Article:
Eight thousand Birmingham schoolchildren missed more than seven weeks of school last year, according to figures.
Attendance data collected by Birmingham City Council found that 4,600 secondary and 3,400 primary pupils were absent for nearly one in every five school days during the 2009/10 academic year.
A council report into pupil attendance revealed truancy was “rarely” the reason for students missing school for long periods of time, but that the “vast majority” of the absences had been condoned by parents or carers.
Reasons for city pupils missing school for more than seven weeks did include illness, but also family holidays during term time and “deliberate non-attendance”.
One city head teacher who turned around attendance at his secondary school said he “wasn’t frightened” to use powers, including issuing penalty notices to parents, to ensure pupils came to class.
Liam Nolan, head teacher of Perry Beeches School in Great Barr, said: “When I first came to Perry Beeches attendance was around 80 per cent and now it is 96 per cent.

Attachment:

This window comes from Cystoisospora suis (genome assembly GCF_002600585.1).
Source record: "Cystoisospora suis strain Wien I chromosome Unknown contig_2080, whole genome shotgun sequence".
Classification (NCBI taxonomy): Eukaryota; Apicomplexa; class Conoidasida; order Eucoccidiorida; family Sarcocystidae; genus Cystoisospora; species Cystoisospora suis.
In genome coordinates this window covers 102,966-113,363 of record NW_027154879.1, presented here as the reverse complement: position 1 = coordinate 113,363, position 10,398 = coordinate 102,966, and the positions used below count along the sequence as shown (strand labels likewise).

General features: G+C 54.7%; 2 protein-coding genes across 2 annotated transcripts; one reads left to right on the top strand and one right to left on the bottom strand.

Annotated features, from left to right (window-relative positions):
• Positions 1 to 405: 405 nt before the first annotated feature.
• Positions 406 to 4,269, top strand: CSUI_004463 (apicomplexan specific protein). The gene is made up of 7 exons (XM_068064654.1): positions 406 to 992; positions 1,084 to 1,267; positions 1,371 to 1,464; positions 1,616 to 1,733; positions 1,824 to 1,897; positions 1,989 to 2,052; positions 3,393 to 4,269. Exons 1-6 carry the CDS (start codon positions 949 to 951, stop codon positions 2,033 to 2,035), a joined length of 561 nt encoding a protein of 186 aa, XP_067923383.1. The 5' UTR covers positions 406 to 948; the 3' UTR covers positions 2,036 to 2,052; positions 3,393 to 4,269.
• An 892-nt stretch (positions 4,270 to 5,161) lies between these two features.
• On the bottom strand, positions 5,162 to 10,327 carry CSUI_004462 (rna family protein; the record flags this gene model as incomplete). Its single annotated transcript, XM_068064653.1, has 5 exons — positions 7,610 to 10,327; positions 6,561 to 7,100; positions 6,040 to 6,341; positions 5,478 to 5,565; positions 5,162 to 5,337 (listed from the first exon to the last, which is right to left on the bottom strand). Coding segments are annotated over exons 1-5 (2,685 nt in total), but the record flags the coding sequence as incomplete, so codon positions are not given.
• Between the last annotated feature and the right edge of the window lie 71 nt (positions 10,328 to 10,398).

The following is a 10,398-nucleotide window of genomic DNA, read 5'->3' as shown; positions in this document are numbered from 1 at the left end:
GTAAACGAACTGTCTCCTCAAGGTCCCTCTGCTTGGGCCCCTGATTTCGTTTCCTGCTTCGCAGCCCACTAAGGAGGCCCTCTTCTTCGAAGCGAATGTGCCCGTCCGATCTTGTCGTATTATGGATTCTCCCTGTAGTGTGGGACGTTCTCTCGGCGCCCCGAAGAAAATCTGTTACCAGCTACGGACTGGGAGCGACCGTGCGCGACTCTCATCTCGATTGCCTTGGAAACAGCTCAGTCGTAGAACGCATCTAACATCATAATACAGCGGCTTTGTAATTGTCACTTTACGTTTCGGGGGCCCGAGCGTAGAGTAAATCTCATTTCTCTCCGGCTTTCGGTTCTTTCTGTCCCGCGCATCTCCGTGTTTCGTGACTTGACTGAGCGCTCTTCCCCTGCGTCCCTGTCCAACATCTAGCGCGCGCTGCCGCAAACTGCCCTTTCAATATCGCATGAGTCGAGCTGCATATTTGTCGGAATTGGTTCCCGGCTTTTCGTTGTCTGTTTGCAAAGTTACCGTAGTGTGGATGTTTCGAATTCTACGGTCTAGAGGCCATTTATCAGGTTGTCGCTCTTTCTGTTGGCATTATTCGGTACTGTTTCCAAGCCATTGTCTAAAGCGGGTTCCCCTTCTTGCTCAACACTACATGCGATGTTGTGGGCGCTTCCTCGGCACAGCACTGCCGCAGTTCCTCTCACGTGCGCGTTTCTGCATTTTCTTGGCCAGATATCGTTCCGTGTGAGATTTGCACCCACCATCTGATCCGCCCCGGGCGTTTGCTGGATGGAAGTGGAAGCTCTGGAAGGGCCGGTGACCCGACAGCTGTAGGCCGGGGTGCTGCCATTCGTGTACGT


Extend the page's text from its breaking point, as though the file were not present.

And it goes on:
“We worked hard here to create a school environment where students want to be, and Ofsted said in their report that it was like a second home, a place where students feel safe and secure. I write to all parents every year to remind them that holidays can’t be taken during term time and I would have no worries of following legislation to fine parents.
“We are not frightened to use our powers of prosecution if necessary, but it is a last resort, and we have a full-time education social worker to work with students and families.”
The council report also identified white pupils as the “most vulnerable group” for non-attendance of pupils on free school meals.
The percentage of white boys’ attendance more than 3.5 per cent below the local authority average of 93.55 per cent, with girls faring slightly better at 90 per cent.
Comparative figures for the 2008/09 academic year were not readily available.
Liberal Democrat councillor Jon Hunt, chair of Birmingham City Council’s education watchdog committee, said the figures showed the “challenge” schools faced to encourage good attendance.
He said: “8,000 is a lot and the report does identify those groups who are at risk of not getting a decent education.
“Schools need to work to support to support those pupils and families to encourage them to attend.”